London Police Launch Investigation Into Antisemitism at ‘Al-Quds Day’ March
London police have launched two investigations into the “Al Quds Day” march held in the British capital last Sunday, following complaints about antisemitic speeches and Islamist propaganda – including the flags of Lebanese terrorist organization Hezbollah – seen and heard at the event.
A spokesperson for the Metropolitan Police said: “We can confirm that we have received two allegations in relation to the Al Quds march on Sunday 18 June. The allegations relate to flags displayed during the march and alleged antisemitic comments. Detectives from Westminster CID are investigating.”
The march, an annual event, is sponsored by the Islamic Human Rights Commission (IHRC) – a British Muslim organization with close ties to the Iranian regime.
A large number of attendees at the march were seen carrying signs reading “Justice 4 Grenfell” alongside Hezbollah flags, in an attempt by the IHRC organizers to link their cause with the devastating fire earlier this month at Grenfell Tower, a public housing apartment building in west London, in which more than 58 people are either confirmed or presumed by police to have died.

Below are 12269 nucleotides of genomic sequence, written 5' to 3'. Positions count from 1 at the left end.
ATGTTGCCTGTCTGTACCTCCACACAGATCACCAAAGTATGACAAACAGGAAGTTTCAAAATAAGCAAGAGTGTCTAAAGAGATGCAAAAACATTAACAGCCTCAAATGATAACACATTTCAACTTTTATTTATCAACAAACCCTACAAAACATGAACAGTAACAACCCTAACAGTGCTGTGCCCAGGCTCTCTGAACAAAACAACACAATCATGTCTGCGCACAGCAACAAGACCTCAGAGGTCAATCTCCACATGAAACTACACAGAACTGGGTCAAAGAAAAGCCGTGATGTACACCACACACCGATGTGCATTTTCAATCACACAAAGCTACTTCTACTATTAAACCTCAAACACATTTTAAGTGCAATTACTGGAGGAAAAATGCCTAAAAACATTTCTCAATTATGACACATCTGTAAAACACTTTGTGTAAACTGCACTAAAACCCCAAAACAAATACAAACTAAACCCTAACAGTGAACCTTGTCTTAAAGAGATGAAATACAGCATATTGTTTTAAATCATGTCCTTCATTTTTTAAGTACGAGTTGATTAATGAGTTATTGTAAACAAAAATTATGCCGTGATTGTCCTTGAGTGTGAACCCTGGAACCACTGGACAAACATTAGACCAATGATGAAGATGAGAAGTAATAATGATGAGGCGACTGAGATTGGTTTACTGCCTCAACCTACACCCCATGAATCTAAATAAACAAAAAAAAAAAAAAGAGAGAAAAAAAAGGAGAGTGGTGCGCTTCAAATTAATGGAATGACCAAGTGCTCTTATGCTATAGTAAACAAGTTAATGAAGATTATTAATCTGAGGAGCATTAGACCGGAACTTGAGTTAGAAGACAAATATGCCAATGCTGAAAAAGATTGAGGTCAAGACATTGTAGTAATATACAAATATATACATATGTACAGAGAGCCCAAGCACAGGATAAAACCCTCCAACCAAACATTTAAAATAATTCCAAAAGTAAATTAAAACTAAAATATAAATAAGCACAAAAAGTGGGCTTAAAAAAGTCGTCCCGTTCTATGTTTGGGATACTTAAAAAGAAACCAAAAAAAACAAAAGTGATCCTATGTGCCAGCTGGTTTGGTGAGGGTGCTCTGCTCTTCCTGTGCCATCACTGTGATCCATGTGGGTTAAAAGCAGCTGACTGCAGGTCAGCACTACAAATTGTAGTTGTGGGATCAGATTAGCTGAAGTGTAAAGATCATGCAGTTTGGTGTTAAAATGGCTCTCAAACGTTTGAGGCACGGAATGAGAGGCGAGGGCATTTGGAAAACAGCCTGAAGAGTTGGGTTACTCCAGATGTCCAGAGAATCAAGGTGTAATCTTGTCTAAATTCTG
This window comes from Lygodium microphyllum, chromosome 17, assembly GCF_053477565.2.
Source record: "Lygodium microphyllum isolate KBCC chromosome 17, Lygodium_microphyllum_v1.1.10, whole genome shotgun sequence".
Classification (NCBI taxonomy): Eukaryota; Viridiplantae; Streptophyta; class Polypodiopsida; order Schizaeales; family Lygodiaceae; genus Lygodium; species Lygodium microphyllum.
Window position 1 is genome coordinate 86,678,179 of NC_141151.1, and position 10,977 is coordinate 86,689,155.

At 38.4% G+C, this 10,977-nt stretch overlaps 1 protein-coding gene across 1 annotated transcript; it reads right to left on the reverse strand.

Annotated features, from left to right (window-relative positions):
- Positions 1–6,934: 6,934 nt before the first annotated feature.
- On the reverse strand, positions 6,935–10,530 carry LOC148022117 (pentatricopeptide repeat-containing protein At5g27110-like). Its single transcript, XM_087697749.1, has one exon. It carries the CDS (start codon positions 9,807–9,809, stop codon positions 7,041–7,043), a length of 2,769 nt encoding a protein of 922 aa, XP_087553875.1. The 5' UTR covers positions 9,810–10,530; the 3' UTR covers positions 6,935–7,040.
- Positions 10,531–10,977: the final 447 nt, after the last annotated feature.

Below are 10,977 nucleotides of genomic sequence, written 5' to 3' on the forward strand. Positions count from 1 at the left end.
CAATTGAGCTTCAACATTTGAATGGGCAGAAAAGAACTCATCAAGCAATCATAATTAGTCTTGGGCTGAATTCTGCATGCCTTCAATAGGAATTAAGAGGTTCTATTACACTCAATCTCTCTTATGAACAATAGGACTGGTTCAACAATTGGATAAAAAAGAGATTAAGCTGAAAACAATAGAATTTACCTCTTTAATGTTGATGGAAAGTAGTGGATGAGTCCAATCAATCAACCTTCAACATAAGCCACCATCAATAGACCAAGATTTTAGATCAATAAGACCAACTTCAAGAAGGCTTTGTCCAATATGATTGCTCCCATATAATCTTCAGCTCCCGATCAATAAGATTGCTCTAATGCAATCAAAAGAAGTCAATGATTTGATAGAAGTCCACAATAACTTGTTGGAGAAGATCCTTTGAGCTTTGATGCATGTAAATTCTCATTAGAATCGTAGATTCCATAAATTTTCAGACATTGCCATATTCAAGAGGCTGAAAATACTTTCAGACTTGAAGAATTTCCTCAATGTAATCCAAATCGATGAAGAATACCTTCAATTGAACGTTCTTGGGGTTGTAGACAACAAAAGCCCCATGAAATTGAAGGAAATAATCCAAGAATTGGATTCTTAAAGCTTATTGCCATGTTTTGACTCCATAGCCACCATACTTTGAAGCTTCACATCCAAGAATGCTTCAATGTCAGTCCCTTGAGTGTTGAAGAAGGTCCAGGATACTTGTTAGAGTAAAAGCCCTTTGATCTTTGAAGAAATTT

One of the IHRC’s leaders, Nazim Ali, will now be investigated for a violently antisemitic speech at the rally following the march in which he blamed the fire on “Zionists.”
“Some of the biggest supporters of the Conservative Party are Zionists,” Ali ranted. “They are responsible for the murder of the people in Grenfell. Zionists who give money to the Tory Party to kill people in high rise blocks.”
According to the Jewish Chronicle, during the march Ali “spotted pro-Israel counter-demonstrators carrying Israeli flags and ordered the march to halt, insisting that it would not move on until the ‘Zionist flag’ was removed. He said: ‘We are fed up of the Zionists. We are fed up of their rabbis. We are fed up of their synagogues. We are fed up of their supporters.'”
“Al Quds Day” was initiated by the late Iranian leader Ayatollah Ruhollah Khomeini in 1979 following the Islamist seizure of power during the revolution that same year. The IHRC’s march in London usually takes place on the weekend before Al Quds Day, which falls on the last Friday of the Muslim holy month of Ramadan.